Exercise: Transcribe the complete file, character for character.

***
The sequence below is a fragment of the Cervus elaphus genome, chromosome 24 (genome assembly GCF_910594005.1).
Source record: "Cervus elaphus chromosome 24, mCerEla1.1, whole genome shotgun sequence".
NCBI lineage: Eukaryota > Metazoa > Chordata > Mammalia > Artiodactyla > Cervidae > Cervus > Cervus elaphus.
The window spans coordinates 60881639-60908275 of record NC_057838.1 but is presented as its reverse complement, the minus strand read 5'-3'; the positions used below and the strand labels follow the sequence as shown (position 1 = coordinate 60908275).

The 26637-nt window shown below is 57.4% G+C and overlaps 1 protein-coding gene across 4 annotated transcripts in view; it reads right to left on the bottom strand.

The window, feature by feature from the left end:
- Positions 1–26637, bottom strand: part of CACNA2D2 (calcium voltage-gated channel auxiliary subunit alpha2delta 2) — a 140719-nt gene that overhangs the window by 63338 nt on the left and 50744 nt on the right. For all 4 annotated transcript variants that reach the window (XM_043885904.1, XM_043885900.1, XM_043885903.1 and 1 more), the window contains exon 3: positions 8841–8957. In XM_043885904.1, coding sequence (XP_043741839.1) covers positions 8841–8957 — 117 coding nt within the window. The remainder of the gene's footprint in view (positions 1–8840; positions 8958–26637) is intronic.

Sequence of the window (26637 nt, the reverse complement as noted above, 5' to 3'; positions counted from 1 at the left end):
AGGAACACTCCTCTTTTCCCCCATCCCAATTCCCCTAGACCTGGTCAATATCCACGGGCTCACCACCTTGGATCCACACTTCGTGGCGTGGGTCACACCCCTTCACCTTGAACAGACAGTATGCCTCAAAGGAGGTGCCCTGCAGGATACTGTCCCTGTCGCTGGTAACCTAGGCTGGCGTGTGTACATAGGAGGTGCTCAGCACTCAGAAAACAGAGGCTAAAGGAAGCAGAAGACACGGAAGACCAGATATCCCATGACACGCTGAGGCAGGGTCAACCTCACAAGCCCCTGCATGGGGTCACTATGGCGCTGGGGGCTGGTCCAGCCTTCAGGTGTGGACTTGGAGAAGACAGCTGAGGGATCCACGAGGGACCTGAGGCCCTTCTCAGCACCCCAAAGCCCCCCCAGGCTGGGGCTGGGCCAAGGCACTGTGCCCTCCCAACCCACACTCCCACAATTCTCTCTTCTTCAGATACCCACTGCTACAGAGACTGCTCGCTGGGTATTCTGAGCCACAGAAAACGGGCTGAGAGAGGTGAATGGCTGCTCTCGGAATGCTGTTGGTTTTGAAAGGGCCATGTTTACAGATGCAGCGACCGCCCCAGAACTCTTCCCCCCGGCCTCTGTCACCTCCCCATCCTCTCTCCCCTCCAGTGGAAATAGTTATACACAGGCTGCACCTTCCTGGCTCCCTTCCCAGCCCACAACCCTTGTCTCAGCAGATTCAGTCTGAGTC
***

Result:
The sequence below is a fragment of the Cervus elaphus genome, chromosome 24 (genome assembly GCF_910594005.1).
Source record: "Cervus elaphus chromosome 24, mCerEla1.1, whole genome shotgun sequence".
NCBI lineage: Eukaryota > Metazoa > Chordata > Mammalia > Artiodactyla > Cervidae > Cervus > Cervus elaphus.
The window spans coordinates 60881639-60908275 of record NC_057838.1 but is presented as its reverse complement, the minus strand read 5'-3'; the positions used below and the strand labels follow the sequence as shown (position 1 = coordinate 60908275).

The 26637-nt window shown below is 57.4% G+C and overlaps 1 protein-coding gene across 4 annotated transcripts in view; it reads right to left on the bottom strand.

The window, feature by feature from the left end:
- Positions 1–26637, bottom strand: part of CACNA2D2 (calcium voltage-gated channel auxiliary subunit alpha2delta 2) — a 140719-nt gene that overhangs the window by 63338 nt on the left and 50744 nt on the right. For all 4 annotated transcript variants that reach the window (XM_043885904.1, XM_043885900.1, XM_043885903.1 and 1 more), the window contains exon 3: positions 8841–8957. In XM_043885904.1, coding sequence (XP_043741839.1) covers positions 8841–8957 — 117 coding nt within the window. The remainder of the gene's footprint in view (positions 1–8840; positions 8958–26637) is intronic.

Sequence of the window (26637 nt, the reverse complement as noted above, 5' to 3'; positions counted from 1 at the left end):
AGGAACACTCCTCTTTTCCCCCATCCCAATTCCCCTAGACCTGGTCAATATCCACGGGCTCACCACCTTGGATCCACACTTCGTGGCGTGGGTCACACCCCTTCACCTTGAACAGACAGTATGCCTCAAAGGAGGTGCCCTGCAGGATACTGTCCCTGTCGCTGGTAACCTAGGCTGGCGTGTGTACATAGGAGGTGCTCAGCACTCAGAAAACAGAGGCTAAAGGAAGCAGAAGACACGGAAGACCAGATATCCCATGACACGCTGAGGCAGGGTCAACCTCACAAGCCCCTGCATGGGGTCACTATGGCGCTGGGGGCTGGTCCAGCCTTCAGGTGTGGACTTGGAGAAGACAGCTGAGGGATCCACGAGGGACCTGAGGCCCTTCTCAGCACCCCAAAGCCCCCCCAGGCTGGGGCTGGGCCAAGGCACTGTGCCCTCCCAACCCACACTCCCACAATTCTCTCTTCTTCAGATACCCACTGCTACAGAGACTGCTCGCTGGGTATTCTGAGCCACAGAAAACGGGCTGAGAGAGGTGAATGGCTGCTCTCGGAATGCTGTTGGTTTTGAAAGGGCCATGTTTACAGATGCAGCGACCGCCCCAGAACTCTTCCCCCCGGCCTCTGTCACCTCCCCATCCTCTCTCCCCTCCAGTGGAAATAGTTATACACAGGCTGCACCTTCCTGGCTCCCTTCCCAGCCCACAACCCTTGTCTCAGCAGATTCAGTCTGAGTC